Since the early 19th century, instrumental voluntary intervention in leisure has been a prominent aspect of social reform. Despite this, leisure remains relatively neglected in the historiography of voluntary action. This article reviews the changing social meanings of leisure and voluntary action between 1830 and 1939 and argues that leisure has been crucial to the development of the voluntary movement. While much intervention was repressive, leisure was also understood as a social good that could be promoted through voluntary action. After the First World War, leisure was seen by the National Council of Social Service to be a prerequisite of a progressive society. It is argued that the historical relationships between voluntary action and leisure have the capacity to inform current policy in terms of state–voluntary partnership and ideas of the common good.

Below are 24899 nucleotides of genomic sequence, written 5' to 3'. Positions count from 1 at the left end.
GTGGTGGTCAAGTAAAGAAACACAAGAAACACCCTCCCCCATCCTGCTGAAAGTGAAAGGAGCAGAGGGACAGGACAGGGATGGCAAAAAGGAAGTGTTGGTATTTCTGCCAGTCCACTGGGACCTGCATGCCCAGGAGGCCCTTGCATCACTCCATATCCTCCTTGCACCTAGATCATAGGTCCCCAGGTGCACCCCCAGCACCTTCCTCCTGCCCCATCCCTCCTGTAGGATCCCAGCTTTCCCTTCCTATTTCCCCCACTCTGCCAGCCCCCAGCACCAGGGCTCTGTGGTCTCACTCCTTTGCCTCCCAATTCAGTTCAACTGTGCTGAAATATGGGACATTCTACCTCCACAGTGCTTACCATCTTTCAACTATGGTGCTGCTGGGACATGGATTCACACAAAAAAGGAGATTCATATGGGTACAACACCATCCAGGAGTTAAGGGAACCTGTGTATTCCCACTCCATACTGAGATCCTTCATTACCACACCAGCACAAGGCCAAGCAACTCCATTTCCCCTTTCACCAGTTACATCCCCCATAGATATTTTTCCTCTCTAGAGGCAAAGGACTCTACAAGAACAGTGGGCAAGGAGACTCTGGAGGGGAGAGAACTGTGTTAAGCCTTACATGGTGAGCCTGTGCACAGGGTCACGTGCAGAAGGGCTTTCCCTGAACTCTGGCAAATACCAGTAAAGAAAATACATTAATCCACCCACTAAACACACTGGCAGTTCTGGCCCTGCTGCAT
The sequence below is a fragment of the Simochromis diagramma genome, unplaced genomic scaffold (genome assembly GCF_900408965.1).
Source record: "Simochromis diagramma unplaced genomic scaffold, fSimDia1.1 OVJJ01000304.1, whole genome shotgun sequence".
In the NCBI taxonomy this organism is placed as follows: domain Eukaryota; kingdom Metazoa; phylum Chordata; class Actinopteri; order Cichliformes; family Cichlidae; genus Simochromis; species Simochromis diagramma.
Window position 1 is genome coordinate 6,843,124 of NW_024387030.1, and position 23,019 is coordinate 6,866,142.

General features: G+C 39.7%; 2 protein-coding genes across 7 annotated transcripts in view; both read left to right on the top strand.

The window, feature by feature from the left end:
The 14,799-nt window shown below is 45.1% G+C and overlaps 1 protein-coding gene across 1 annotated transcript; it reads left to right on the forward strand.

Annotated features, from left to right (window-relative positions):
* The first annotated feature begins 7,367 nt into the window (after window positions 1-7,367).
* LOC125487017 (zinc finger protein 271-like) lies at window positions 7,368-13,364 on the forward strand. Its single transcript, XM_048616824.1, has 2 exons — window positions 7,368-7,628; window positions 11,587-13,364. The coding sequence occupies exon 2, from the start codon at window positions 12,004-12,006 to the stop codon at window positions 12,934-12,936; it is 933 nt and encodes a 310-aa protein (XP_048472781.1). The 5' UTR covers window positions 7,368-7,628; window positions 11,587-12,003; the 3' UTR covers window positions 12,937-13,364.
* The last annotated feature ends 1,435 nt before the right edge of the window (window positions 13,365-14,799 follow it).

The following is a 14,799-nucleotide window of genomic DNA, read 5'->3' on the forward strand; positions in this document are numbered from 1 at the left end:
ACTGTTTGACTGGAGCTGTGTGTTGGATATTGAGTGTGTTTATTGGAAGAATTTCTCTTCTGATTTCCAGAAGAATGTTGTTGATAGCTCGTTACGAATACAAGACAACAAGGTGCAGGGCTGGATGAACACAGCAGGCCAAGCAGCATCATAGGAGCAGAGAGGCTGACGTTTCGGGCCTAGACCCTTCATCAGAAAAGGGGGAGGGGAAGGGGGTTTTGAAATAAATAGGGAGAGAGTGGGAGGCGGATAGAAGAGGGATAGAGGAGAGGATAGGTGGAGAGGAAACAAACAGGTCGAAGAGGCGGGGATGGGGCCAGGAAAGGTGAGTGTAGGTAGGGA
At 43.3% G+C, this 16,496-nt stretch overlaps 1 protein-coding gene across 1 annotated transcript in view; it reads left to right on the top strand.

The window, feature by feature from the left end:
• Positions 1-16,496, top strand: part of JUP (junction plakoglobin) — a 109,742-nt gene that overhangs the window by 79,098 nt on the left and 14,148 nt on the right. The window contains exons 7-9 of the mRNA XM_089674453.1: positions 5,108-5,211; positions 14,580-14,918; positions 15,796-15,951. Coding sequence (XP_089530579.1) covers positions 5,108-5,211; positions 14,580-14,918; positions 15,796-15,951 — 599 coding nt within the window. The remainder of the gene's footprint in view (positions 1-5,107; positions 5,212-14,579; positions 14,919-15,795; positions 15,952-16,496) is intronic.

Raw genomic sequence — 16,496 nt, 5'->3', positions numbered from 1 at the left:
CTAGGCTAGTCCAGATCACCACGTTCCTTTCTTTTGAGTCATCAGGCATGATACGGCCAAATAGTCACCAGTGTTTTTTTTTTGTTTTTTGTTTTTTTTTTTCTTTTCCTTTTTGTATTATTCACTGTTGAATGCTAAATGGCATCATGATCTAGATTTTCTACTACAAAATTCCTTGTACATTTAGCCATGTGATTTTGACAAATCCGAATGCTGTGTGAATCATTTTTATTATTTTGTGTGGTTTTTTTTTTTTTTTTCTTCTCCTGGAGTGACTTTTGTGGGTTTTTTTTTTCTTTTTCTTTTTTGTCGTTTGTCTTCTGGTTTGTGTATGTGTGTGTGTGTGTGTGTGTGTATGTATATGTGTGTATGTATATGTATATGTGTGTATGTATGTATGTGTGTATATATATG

This article is an extended version of an article presented at the seminar ‘Volunteering as Leisure: Leisure as Volunteering’ at the University of Sheffield on 4 June 2014, organised by the Voluntary Sector Studies Network, the Voluntary Action History Society and the Leisure Studies Association.